Romney and Gingrich trade places in the Tampa debate.
Mitt Romney and Newt Gingrich faced off in Tampa Monday.
Photo by Chip Somodevilla/Getty Images
Florida is a haven for retirees, and Newt Gingrich seemed like one during the GOP debate in Tampa Monday night. Instead of the firebrand he’s been in the previous seventeen outings, he was in a constant state of repose, ducking attacks, tolerating moderators, and generally just paddling around in the shallow waves hoping for a nice soak. Mitt Romney was shark-like: He wore a permanent smile and attacked with emotionless precision.
In New Hampshire, Newt Gingrich was on the attack and Mitt Romney remained cool and calm. In Florida the relationship has reversed. The Romney campaign prides itself on its long view. It has a game plan for a protracted primary fight. But the tense and relentless Romney looked like a man unsure that everything was going according to plan. In the end, it was probably his night. But it was a brittle, shaky victory that probably won’t change the dynamic much.
Romney attacked Gingrich immediately and went for every artery. Twice he said Gingrich “resigned in disgrace.” He accused the former speaker of influence-peddling, called him a creature of K Street and reminded viewers that he had palled around with Democratic Speaker Nancy Pelosi while criticizing Republican House Budget Chairman Paul Ryan.
Romney has clearly cracked the seal on the Destroy Newt briefing book. Gingrich is running as a Washington outsider. Romney called B.S. (Or as he says it: Golly No!) He kept pointing out that Gingrich’s initial claim that he had provided advice “as a historian,” was laughable. “I don't think we can possibly retake the White House if the person who's leading our party is the person who was working for the chief lobbyist of Freddie Mac.”
It was obvious that Mitt was making inroads because Gingrich, one of the best attack politicians around, let out a little whimper. “You know, there is a point in the process where it gets unnecessarily personal and nasty. And that's sad.” (In fact, he sounded a bit like Romney had when he bemoaned the attacks on his integrity in the last debate in South Carolina.)
Gingrich is skilled at jujitsu. In the last debate, he turned his second wife’s claims about his adultery into a star debate moment. A creature of Washington, he is running strong as the outsider. But in Tampa, he was not able to successfully redirect the “influence peddling” accusations. His defense, which lingered on electric cooperatives and the difference between gross revenue and personal income, seemed obtuse. Just as Mitt Romney—who may never have worked on Wall Street—is of Wall Street, Gingrich—not a technical lobbyist—is a part of the influence-peddling game.
It was clear that Romney’s attacks irritated Gingrich. “I understand your technique,” he said at end of their most pointed exchange. But he never bestirred himself. Nothing was declared stupid and he didn’t get within miles of zany. At one point he did say Romney was a “lousy historian” for giving the incorrect date for the vote to reprimand him—a technical point that was lost on probably everyone.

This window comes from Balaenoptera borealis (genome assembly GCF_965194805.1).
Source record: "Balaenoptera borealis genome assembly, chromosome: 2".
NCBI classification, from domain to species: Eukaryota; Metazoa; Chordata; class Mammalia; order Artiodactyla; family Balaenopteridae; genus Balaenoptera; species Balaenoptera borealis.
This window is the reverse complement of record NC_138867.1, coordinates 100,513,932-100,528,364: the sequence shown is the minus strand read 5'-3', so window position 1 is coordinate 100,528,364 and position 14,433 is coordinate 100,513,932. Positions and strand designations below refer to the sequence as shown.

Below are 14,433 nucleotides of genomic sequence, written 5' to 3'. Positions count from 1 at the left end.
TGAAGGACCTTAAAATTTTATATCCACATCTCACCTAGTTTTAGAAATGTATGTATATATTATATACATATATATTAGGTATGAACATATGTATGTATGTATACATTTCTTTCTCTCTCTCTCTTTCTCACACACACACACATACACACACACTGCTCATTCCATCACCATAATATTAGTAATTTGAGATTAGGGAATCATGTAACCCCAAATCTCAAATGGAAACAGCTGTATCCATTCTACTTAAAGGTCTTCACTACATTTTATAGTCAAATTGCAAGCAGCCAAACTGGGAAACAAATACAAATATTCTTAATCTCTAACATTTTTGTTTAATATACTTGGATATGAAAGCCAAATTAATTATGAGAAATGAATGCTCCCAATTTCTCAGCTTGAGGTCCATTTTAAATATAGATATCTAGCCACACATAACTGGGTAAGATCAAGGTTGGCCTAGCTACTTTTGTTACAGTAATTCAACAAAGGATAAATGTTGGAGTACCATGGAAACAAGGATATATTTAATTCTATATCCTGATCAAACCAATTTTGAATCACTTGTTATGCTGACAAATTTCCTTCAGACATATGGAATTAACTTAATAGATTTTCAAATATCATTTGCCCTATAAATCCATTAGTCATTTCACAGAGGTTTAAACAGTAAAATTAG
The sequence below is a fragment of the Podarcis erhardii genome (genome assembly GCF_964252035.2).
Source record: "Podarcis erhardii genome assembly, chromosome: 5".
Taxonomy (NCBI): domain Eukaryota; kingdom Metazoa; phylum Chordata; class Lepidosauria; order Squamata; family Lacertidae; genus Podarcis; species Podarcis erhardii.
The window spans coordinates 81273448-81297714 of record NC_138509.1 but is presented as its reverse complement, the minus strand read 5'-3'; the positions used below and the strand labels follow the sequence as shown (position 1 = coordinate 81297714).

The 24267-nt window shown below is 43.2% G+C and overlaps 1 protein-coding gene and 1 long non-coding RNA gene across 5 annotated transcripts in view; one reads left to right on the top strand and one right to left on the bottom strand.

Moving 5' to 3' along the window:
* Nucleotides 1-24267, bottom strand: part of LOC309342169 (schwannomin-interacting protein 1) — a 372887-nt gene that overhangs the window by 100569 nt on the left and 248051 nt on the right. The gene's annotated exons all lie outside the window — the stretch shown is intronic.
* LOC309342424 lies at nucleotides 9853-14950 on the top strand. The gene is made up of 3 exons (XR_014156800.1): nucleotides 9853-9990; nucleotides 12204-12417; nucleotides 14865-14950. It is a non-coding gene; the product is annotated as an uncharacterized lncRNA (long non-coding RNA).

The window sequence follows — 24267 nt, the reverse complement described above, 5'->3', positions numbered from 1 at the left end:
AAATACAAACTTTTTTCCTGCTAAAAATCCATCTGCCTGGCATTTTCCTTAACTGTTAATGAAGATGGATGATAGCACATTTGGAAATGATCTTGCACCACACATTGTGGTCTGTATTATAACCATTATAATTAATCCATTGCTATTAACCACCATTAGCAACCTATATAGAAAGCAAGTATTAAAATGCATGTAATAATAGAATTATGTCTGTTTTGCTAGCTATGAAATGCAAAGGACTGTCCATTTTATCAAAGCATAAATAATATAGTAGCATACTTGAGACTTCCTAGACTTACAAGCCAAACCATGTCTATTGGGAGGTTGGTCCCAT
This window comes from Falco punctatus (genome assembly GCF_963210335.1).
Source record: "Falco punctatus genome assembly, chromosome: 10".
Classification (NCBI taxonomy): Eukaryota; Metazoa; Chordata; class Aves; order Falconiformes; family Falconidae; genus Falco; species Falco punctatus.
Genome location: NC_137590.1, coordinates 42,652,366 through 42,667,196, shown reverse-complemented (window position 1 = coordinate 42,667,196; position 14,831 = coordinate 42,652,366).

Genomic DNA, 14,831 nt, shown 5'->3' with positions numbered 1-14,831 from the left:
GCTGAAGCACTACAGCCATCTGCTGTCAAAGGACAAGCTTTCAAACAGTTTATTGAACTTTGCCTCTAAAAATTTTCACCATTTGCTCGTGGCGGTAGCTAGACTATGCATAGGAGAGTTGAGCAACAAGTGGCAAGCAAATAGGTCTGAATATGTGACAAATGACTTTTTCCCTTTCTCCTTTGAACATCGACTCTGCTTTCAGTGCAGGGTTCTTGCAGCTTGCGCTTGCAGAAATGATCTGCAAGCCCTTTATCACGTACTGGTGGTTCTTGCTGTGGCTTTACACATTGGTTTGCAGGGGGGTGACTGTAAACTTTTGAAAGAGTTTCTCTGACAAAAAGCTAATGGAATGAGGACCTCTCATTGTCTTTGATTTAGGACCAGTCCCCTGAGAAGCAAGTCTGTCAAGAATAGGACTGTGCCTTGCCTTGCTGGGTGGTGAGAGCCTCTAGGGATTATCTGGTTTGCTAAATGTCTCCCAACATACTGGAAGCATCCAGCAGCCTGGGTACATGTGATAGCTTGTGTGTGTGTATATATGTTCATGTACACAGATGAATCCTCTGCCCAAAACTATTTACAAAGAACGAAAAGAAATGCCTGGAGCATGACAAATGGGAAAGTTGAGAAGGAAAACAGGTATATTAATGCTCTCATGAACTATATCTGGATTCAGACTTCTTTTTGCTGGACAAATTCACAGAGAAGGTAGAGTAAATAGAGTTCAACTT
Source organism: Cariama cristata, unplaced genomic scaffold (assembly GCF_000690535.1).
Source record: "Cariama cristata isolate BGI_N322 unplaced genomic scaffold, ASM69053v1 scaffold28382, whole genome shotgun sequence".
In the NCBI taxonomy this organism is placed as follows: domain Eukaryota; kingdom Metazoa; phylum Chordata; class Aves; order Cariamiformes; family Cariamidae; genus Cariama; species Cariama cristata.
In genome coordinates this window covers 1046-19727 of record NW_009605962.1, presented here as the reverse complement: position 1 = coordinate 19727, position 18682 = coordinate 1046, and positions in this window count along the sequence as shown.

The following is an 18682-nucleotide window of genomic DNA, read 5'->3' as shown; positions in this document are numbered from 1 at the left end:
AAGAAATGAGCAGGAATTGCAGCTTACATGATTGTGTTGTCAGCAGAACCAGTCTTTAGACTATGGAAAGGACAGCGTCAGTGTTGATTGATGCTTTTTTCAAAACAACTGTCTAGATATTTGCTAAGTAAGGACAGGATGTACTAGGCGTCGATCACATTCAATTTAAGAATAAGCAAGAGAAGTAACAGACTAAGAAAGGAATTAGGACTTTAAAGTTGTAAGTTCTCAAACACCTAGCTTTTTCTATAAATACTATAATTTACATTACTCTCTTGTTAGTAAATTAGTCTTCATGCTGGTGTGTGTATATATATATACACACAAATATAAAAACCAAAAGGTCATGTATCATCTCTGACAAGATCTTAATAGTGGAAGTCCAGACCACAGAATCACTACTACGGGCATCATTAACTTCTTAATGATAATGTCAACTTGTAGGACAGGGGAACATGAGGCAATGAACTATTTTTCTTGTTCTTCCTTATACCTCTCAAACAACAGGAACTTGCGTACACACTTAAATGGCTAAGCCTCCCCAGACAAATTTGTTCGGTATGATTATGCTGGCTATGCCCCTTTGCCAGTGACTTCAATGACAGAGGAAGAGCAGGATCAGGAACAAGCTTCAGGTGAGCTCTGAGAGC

Gingrich seemed stuck at the tail end of an exhale throughout the night. He not only didn’t defend himself terribly well, he failed to rouse his fans. In previous states he has won the secular “amen” vote because that’s what people say to the television when he lands a verbal blow. They were scarce tonight. He did have one good moment though at the tail end of his set-to with Romney. “They’re not sending somebody to Washington to manage the decay,” Mr. Gingrich said, in a rare moment when he broke his zen. “They’re sending somebody to Washington to change it, and that requires somebody who’s prepared to be controversial when necessary.”
In the end, Romney took a variety of facts, mastered them, and pressed the case against a formidable opponent repeatedly. If GOP voters are looking for someone who can battle Obama in debates, Romney showed that he has skills beyond merely repeating that he has been in the private sector.
Despite this strong offense, Romney was still weak on defense. He continues to have trouble talking about his tax returns without giving the feeling that he is simultaneously looking for a back door to escape the discussion entirely. When asked if he would release his taxes beyond the last year or so as his father did, Romney said he would not. “You know, I agree with my dad on a lot of things, but we also disagree. And—and going out with 12 years of returns is not something I'm going to do.” Wow, a moment of disagreement with the father he so revered. There must be some deep principle involved. Romney has never offered one.
Rick Santorum had another strong debate. He took on both of the men who are ahead of him in the polls. “If you believe in capitalism,” he asked his rivals, “why did you support the bailout of Wall Street?” His closing answer promoted himself as the real conservative who won’t bend under pressure. “When push came to shove, they got pushed,” he said. “They rejected conservatism when it was hard to stand.”
Though there were several pointed exchanges, in the end, the Tampa debate was tepid. The audience did not applaud, which gave the candidates nothing to feed on. The four men also all looked like they were sweating, making the event feel like the last stage in a brutal endurance contest. No such luck. There’s another debate Thursday.